Canadian natural gas field contractors are braced for their second straight lean year while the industry defers drilling until supply gluts burn off and the Alberta government retools development policies.

After reviewing intentions of their customer producers, the 270-member company Petroleum Services Association of Canada (PSAC) released a forecast Thursday that only about 8,000 wells will be drilled in 2010. The bleak outlook calls for a repetition of this year, with severely depressed activity across western Canada stagnating at one-third of the record 24,666-well level set in 2005.

The drop in total forecast 2010 drilling understates the deep erosion anticipated on the gas side of the Canadian industry, added the PSAC forecast. For the first time in memory, a 52% majority of new wells next year is expected to be aimed at oil.

Four years ago gas was the target for nearly three-quarters of the record drilling activity or 17,150 wells. When the numbers are all in for 2009, the gas well count is expected to come in at 3,815. In 2010 gas drilling is expected to slump even further to 3,210 wells — a plunge of 81% since 2005.

“The dramatic drop in commodity prices is the main culprit for the decline,” PSAC president Roger Soucy said. After virtually all forecasters turned out to be far too optimistic about gas this year, the contractor association refuses to believe bullish predictions of a gas rebound to an annual average in the range of US$6-8/MMBtu for 2010, which are currently circulating among Canadian financial analysts.

For 2010, PSAC expects gas to average C$5/MMBtu (US$4.70). “My glass is half empty,” said Soucy, a veteran of 28 years of roller-coaster cycles as president of the association. “The numbers are brutal.”

PSAC surveys of its member companies, which include all the large contractors and about four-fifths of the estimated total operations of all sizes in its industry segment, point to a severe human toll of the slump that is affecting the ability of the Canadian gas supply community to respond if the North American market tightens up. Job cuts have run so deep and long among the former 60,000 employees of PSAC member firms that there is little capacity left to increase field activity if prices rebound and producers put out calls to accelerate field activity, Soucy said.

The Canadian industry’s health is expected to deteriorate more before it gets better. “We’re drilling one-third as many wells as before,” said PSAC Chairman David Yager, CEO of health, safety and environmental services contractor HSE Integrated Ltd. “We’re tooled up to drill 20,000 wells. When we don’t do that the competition among us is intense. We’re going to see bankruptcies and consolidation.”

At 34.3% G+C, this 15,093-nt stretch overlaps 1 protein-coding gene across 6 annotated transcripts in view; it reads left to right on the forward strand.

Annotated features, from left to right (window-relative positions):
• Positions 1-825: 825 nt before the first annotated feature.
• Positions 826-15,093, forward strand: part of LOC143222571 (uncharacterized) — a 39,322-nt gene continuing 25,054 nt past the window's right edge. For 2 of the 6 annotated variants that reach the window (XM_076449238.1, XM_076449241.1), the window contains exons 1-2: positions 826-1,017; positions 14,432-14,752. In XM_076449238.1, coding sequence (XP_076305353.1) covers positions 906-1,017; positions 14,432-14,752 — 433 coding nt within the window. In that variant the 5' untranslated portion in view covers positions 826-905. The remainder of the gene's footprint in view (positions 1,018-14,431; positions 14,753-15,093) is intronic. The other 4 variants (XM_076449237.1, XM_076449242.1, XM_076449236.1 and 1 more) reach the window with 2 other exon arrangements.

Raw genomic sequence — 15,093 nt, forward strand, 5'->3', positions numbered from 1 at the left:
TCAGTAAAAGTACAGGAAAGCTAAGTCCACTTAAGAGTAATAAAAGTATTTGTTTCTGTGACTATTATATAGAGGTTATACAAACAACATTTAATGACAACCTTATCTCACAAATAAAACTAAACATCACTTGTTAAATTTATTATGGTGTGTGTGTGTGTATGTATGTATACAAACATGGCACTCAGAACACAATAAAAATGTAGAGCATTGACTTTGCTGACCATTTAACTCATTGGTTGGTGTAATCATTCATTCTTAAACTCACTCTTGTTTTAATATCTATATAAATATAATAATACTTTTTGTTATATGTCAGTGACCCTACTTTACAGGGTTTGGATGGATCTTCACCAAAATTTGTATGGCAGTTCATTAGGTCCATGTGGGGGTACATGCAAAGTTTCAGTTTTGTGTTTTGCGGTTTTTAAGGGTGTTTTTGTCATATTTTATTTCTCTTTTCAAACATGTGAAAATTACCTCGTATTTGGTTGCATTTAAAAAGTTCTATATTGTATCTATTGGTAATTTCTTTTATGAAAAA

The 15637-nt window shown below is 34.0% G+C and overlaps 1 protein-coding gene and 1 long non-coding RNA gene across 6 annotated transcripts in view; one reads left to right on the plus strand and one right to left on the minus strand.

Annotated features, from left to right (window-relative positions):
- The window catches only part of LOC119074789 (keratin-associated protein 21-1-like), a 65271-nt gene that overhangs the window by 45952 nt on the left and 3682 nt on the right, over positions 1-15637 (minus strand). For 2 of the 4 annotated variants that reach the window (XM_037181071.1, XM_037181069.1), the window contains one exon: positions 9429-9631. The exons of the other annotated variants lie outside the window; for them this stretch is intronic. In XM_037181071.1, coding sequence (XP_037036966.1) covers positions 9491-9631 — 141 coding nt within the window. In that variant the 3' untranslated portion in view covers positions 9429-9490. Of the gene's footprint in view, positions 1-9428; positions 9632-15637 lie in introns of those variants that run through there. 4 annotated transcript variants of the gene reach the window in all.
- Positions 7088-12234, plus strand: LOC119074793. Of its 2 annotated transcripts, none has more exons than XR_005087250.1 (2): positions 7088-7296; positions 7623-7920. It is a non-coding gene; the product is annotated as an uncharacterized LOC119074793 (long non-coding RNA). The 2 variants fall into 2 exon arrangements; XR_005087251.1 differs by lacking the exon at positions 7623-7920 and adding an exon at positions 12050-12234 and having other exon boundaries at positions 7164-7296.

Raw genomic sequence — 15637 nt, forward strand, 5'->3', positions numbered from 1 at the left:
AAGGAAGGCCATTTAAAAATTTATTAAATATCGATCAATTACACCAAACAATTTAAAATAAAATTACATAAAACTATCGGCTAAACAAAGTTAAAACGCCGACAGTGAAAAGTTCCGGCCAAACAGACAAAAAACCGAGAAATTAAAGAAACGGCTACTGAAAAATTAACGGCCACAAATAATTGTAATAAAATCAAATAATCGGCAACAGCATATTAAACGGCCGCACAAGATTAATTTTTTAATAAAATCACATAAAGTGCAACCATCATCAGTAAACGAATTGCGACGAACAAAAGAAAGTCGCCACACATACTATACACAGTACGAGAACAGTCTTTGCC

Former PSAC chairman Al Huehn, president of Topco Oilsite Products Ltd., added, “I’ve been in this business for 30 years and we’ve never had to face the challenges we’ve had this time. Everybody’s suffering from this industry downturn.”

The slump is worst in Alberta, source of about four-fifths of Canadian gas production. In 2010, PSAC predicts the total Alberta well count will drop by 5% to 5,095. Field activity in British Columbia is expected to grow by 7% to 630 wells, with a high proportion of the work concentrated on deep and elaborate drilling into big shale gas targets.

The PSAC leaders said they hope a “competitiveness review” currently under way in Alberta will prompt the provincial government to undo damage done by a politically popular 2007 inquiry into royalties that led to increases in rates as of this year. Temporary reductions, prompted by slumping gas prices, have offset the royalty hikes for two years, but the hikes will automatically go back into effect unless the government makes permanent changes.

Unlike the royalty inquiry, the competitiveness review does not involve high-profile public hearings, participation is restricted to private meetings with producer and investment community leaders, and the study panel includes senior industry and finance figures. Soucy predicted the new review will at least obtain correct factual information on the state of the industry and requirements for a revival, but he added that only time will tell whether favorable policy decisions will eventually emerge from the provincial cabinet. The review panel has set a target of late this year or early 2010 for crafting a report and recommendations, but the government has made no promises about the timing of any resulting actions.

While the drilling slump and policy debates drag on, Canadian gas production capacity continues to deteriorate, led by a steep drop in Alberta output. As of October the Canadian Association of Petroleum Producers, citing records kept by FirstEnergy Capital Corp., estimates Alberta production has slipped to about 10.5 Bcf/d — a 25% drop from 14 Bcf/d in fall 2005.

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